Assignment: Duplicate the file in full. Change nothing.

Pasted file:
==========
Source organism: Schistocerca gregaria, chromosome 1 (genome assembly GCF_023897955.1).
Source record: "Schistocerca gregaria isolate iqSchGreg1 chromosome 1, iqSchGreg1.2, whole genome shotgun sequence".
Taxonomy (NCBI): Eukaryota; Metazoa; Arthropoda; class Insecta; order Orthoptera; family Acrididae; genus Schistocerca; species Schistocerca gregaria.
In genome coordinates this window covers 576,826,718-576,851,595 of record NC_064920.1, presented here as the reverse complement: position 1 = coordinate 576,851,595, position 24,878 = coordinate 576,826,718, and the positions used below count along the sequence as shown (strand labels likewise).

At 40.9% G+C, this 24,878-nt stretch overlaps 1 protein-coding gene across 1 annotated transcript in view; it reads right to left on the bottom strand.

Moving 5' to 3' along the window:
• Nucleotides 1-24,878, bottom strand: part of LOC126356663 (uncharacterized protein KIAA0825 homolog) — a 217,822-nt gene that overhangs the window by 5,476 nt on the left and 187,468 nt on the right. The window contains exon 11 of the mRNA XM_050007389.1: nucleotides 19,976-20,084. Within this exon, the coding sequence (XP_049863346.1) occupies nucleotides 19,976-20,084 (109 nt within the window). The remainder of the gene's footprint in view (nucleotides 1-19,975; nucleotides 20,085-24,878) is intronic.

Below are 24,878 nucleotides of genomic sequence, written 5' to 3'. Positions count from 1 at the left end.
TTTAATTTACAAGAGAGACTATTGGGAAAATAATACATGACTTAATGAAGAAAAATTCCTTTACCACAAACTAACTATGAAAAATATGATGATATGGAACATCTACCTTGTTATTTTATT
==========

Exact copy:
Source organism: Schistocerca gregaria, chromosome 1 (genome assembly GCF_023897955.1).
Source record: "Schistocerca gregaria isolate iqSchGreg1 chromosome 1, iqSchGreg1.2, whole genome shotgun sequence".
Taxonomy (NCBI): Eukaryota; Metazoa; Arthropoda; class Insecta; order Orthoptera; family Acrididae; genus Schistocerca; species Schistocerca gregaria.
In genome coordinates this window covers 576,826,718-576,851,595 of record NC_064920.1, presented here as the reverse complement: position 1 = coordinate 576,851,595, position 24,878 = coordinate 576,826,718, and the positions used below count along the sequence as shown (strand labels likewise).

At 40.9% G+C, this 24,878-nt stretch overlaps 1 protein-coding gene across 1 annotated transcript in view; it reads right to left on the bottom strand.

Moving 5' to 3' along the window:
• Nucleotides 1-24,878, bottom strand: part of LOC126356663 (uncharacterized protein KIAA0825 homolog) — a 217,822-nt gene that overhangs the window by 5,476 nt on the left and 187,468 nt on the right. The window contains exon 11 of the mRNA XM_050007389.1: nucleotides 19,976-20,084. Within this exon, the coding sequence (XP_049863346.1) occupies nucleotides 19,976-20,084 (109 nt within the window). The remainder of the gene's footprint in view (nucleotides 1-19,975; nucleotides 20,085-24,878) is intronic.

Below are 24,878 nucleotides of genomic sequence, written 5' to 3'. Positions count from 1 at the left end.
TTTAATTTACAAGAGAGACTATTGGGAAAATAATACATGACTTAATGAAGAAAAATTCCTTTACCACAAACTAACTATGAAAAATATGATGATATGGAACATCTACCTTGTTATTTTATT